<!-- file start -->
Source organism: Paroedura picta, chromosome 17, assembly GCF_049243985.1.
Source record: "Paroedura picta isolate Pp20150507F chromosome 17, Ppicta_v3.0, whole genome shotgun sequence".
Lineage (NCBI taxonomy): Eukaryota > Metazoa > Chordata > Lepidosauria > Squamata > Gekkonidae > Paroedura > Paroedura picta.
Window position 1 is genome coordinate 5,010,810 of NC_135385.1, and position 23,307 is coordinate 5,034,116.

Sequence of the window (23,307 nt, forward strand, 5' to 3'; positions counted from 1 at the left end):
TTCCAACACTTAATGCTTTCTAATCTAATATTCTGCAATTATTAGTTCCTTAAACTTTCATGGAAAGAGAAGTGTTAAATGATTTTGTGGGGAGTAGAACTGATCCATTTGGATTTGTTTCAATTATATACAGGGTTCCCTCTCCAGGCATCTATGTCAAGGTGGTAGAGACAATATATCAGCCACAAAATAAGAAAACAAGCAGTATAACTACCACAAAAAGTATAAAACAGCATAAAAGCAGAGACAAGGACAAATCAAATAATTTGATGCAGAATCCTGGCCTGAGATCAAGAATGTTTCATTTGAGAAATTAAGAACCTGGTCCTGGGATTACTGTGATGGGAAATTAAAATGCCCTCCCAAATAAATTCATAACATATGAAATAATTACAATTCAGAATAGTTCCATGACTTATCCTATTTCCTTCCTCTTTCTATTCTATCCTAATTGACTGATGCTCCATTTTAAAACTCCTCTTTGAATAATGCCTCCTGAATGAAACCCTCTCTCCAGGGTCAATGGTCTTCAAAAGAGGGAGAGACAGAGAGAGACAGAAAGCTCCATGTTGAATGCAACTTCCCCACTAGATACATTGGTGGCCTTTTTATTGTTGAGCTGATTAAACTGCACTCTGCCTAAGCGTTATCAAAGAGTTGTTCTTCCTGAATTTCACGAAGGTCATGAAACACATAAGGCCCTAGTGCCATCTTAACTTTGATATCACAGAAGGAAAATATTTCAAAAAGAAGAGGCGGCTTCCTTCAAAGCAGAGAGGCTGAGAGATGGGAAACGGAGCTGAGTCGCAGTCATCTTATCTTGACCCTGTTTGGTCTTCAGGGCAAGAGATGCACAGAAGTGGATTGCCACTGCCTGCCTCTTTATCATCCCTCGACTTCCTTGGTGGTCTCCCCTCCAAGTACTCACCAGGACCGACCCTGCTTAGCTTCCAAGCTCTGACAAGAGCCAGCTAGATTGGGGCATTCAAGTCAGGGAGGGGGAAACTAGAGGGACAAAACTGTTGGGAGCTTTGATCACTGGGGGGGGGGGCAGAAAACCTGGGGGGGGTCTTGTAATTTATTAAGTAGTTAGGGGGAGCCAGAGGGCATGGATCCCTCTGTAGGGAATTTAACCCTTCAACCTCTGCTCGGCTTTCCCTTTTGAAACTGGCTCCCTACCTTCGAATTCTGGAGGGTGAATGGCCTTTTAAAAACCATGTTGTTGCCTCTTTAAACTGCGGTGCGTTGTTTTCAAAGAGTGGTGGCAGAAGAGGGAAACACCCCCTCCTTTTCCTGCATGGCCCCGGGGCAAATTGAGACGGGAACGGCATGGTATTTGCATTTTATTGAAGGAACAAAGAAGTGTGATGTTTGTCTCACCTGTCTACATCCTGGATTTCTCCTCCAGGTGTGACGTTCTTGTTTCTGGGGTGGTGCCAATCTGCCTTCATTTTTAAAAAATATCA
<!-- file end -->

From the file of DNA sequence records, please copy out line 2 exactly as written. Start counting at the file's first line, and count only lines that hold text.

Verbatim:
Source record: "Paroedura picta isolate Pp20150507F chromosome 17, Ppicta_v3.0, whole genome shotgun sequence".